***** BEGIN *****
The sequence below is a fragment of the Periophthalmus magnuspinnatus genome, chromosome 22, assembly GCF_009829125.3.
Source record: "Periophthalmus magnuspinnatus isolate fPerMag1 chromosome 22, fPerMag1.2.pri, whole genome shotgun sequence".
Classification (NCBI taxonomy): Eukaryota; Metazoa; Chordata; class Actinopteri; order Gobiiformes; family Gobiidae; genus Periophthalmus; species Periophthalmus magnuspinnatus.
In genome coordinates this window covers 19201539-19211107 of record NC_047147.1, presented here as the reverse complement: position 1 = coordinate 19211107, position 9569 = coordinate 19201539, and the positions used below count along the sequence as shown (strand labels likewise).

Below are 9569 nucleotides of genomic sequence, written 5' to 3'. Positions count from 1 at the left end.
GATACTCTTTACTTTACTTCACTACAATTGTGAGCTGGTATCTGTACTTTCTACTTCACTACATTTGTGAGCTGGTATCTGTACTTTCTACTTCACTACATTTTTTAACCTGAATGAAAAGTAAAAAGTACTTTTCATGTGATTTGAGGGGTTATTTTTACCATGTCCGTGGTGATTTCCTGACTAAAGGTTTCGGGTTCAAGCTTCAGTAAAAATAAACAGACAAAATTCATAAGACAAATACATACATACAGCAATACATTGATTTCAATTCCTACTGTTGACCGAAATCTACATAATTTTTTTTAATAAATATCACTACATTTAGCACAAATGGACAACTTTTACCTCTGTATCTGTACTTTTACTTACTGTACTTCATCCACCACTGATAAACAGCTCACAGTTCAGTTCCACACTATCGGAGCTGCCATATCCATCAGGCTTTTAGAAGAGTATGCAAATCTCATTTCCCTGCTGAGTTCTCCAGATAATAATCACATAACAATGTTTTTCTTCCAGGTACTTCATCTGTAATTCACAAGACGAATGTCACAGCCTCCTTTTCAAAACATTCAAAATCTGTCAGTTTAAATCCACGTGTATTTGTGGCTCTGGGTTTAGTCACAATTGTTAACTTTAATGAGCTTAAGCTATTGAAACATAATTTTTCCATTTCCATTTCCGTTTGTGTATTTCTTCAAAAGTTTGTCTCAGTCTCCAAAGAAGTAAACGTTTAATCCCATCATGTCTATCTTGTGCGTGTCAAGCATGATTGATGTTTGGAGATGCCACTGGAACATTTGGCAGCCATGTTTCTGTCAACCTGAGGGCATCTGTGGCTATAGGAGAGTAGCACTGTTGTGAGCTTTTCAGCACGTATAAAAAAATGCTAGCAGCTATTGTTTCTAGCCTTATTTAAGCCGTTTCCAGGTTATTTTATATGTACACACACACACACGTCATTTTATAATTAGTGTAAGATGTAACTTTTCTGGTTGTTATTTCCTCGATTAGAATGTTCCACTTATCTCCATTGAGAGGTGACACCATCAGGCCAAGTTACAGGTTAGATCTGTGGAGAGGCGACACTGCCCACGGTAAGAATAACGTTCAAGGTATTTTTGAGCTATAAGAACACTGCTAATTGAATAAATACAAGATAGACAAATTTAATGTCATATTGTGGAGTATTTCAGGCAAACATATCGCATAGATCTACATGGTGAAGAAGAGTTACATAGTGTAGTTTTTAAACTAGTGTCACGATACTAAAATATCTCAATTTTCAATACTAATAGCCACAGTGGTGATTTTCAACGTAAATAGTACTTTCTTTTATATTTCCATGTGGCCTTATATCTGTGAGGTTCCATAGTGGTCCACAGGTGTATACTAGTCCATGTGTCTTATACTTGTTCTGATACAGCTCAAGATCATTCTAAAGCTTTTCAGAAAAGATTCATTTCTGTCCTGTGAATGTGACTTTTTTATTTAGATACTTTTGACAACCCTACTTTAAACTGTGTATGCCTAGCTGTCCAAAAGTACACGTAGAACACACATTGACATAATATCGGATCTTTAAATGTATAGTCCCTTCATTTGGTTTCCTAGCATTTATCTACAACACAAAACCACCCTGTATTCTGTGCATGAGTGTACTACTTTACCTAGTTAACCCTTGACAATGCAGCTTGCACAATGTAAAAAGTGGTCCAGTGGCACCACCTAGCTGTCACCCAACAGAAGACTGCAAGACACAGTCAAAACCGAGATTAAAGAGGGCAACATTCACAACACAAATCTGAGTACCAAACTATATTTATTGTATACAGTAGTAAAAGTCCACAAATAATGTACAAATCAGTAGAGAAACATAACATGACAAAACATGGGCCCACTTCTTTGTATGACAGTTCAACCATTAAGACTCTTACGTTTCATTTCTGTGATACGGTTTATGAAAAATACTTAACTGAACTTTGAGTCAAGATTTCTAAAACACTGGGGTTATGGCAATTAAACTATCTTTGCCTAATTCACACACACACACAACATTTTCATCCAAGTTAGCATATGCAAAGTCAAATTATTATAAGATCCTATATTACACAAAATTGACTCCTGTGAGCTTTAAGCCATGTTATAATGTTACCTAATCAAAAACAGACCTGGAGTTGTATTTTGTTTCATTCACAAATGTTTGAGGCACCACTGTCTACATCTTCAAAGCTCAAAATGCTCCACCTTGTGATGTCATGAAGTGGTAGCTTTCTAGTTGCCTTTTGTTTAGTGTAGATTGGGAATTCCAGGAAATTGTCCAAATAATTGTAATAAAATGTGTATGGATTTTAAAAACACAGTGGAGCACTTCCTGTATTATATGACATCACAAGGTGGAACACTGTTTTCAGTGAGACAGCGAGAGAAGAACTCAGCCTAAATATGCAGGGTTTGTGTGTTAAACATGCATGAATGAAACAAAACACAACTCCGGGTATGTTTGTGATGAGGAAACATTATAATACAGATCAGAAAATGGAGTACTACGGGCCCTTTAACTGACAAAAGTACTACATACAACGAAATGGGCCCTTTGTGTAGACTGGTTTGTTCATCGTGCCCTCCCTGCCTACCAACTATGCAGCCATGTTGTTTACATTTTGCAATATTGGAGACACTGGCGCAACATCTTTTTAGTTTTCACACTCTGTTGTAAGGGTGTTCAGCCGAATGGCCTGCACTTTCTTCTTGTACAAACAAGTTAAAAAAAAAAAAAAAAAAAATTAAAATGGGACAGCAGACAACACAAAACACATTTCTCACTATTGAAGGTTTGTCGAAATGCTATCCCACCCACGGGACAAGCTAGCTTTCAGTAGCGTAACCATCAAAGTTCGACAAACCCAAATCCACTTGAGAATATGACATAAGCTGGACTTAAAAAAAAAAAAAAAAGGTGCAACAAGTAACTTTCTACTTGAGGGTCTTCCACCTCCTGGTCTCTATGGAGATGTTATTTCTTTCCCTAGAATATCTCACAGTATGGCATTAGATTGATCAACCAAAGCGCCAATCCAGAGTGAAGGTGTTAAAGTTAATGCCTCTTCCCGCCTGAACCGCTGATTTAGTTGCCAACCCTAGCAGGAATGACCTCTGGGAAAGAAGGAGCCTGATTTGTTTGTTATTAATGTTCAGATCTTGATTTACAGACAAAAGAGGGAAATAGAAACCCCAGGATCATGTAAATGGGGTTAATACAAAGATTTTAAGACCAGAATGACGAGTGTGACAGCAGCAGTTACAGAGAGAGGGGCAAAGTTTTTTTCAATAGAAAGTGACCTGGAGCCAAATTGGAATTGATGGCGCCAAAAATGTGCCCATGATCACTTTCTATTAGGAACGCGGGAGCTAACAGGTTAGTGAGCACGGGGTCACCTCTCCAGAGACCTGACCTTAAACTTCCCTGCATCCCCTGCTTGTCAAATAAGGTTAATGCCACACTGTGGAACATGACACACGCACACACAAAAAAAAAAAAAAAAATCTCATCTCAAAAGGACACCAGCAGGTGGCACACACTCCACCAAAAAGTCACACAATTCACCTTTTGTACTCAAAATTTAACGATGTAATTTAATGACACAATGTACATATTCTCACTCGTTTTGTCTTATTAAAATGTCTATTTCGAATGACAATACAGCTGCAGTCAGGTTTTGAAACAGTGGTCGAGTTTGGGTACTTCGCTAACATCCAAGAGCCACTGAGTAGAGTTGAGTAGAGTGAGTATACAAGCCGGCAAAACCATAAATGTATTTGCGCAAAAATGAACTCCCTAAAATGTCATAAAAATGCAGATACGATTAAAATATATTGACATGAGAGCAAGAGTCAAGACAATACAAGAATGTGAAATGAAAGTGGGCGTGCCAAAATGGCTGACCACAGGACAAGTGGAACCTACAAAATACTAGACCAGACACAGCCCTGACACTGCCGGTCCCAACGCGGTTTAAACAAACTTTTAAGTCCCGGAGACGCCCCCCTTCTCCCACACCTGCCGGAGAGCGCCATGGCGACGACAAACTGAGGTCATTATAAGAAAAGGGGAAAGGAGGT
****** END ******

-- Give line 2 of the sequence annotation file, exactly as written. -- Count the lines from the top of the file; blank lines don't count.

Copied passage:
Source record: "Periophthalmus magnuspinnatus isolate fPerMag1 chromosome 22, fPerMag1.2.pri, whole genome shotgun sequence".